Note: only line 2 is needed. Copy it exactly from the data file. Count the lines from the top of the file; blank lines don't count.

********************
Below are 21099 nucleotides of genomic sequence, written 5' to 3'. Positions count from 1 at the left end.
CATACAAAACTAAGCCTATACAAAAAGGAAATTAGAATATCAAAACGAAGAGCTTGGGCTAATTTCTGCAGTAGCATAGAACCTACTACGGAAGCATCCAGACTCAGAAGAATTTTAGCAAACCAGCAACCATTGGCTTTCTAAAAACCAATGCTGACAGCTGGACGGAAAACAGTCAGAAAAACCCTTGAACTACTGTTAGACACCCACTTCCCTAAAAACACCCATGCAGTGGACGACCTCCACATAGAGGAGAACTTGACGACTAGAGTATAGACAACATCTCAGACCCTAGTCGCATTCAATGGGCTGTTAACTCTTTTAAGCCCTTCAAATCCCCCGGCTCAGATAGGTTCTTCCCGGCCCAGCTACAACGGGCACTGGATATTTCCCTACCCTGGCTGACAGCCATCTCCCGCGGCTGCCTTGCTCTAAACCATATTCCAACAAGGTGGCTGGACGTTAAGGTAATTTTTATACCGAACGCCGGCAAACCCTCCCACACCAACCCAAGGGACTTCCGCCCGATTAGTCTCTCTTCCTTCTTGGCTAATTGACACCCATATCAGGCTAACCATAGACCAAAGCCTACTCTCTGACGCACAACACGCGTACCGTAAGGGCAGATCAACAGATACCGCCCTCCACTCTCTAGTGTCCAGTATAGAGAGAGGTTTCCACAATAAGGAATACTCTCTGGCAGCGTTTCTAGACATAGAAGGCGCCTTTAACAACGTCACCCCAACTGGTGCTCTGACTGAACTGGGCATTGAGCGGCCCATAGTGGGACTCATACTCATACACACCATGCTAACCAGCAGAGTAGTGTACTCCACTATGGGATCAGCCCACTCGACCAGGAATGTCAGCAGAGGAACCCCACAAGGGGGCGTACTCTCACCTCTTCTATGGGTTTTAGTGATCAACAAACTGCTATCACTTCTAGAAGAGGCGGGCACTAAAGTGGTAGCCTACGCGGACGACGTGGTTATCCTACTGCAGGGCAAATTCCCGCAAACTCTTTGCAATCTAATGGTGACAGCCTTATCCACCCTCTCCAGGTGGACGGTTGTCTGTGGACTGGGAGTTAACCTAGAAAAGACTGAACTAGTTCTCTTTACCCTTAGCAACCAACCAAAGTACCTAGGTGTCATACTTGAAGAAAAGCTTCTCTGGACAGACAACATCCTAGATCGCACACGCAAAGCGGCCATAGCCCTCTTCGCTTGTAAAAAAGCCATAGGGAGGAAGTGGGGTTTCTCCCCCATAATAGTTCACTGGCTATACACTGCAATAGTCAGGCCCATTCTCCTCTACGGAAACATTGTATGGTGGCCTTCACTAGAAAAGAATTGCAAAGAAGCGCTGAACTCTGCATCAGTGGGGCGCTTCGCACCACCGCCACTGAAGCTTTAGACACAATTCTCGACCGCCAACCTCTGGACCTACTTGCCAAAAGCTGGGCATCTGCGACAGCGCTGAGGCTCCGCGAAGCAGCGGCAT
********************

CATACAAAACTAAGCCTATACAAAAAGGAAATTAGAATATCAAAACGAAGAGCTTGGGCTAATTTCTGCAGTAGCATAGAACCTACTACGGAAGCATCCAGACTCAGAAGAATTTTAGCAAACCAGCAACCATTGGCTTTCTAAAAACCAATGCTGACAGCTGGACGGAAAACAGTCAGAAAAACCCTTGAACTACTGTTAGACACCCACTTCCCTAAAAACACCCATGCAGTGGACGACCTCCACATAGAGGAGAACTTGACGACTAGAGTATAGACAACATCTCAGACCCTAGTCGCATTCAATGGGCTGTTAACTCTTTTAAGCCCTTCAAATCCCCCGGCTCAGATAGGTTCTTCCCGGCCCAGCTACAACGGGCACTGGATATTTCCCTACCCTGGCTGACAGCCATCTCCCGCGGCTGCCTTGCTCTAAACCATATTCCAACAAGGTGGCTGGACGTTAAGGTAATTTTTATACCGAACGCCGGCAAACCCTCCCACACCAACCCAAGGGACTTCCGCCCGATTAGTCTCTCTTCCTTCTTGGCTAATTGACACCCATATCAGGCTAACCATAGACCAAAGCCTACTCTCTGACGCACAACACGCGTACCGTAAGGGCAGATCAACAGATACCGCCCTCCACTCTCTAGTGTCCAGTATAGAGAGAGGTTTCCACAATAAGGAATACTCTCTGGCAGCGTTTCTAGACATAGAAGGCGCCTTTAACAACGTCACCCCAACTGGTGCTCTGACTGAACTGGGCATTGAGCGGCCCATAGTGGGACTCATACTCATACACACCATGCTAACCAGCAGAGTAGTGTACTCCACTATGGGATCAGCCCACTCGACCAGGAATGTCAGCAGAGGAACCCCACAAGGGGGCGTACTCTCACCTCTTCTATGGGTTTTAGTGATCAACAAACTGCTATCACTTCTAGAAGAGGCGGGCACTAAAGTGGTAGCCTACGCGGACGACGTGGTTATCCTACTGCAGGGCAAATTCCCGCAAACTCTTTGCAATCTAATGGTGACAGCCTTATCCACCCTCTCCAGGTGGACGGTTGTCTGTGGACTGGGAGTTAACCTAGAAAAGACTGAACTAGTTCTCTTTACCCTTAGCAACCAACCAAAGTACCTAGGTGTCATACTTGAAGAAAAGCTTCTCTGGACAGACAACATCCTAGATCGCACACGCAAAGCGGCCATAGCCCTCTTCGCTTGTAAAAAAGCCATAGGGAGGAAGTGGGGTTTCTCCCCCATAATAGTTCACTGGCTATACACTGCAATAGTCAGGCCCATTCTCCTCTACGGAAACATTGTATGGTGGCCTTCACTAGAAAAGAATTGCAAAGAAGCGCTGAACTCTGCATCAGTGGGGCGCTTCGCACCACCGCCACTGAAGCTTTAGACACAATTCTCGACCGCCAACCTCTGGACCTACTTGCCAAAAGCTGGGCATCTGCGACAGCGCTGAGGCTCCGCGAAGCAGCGGCAT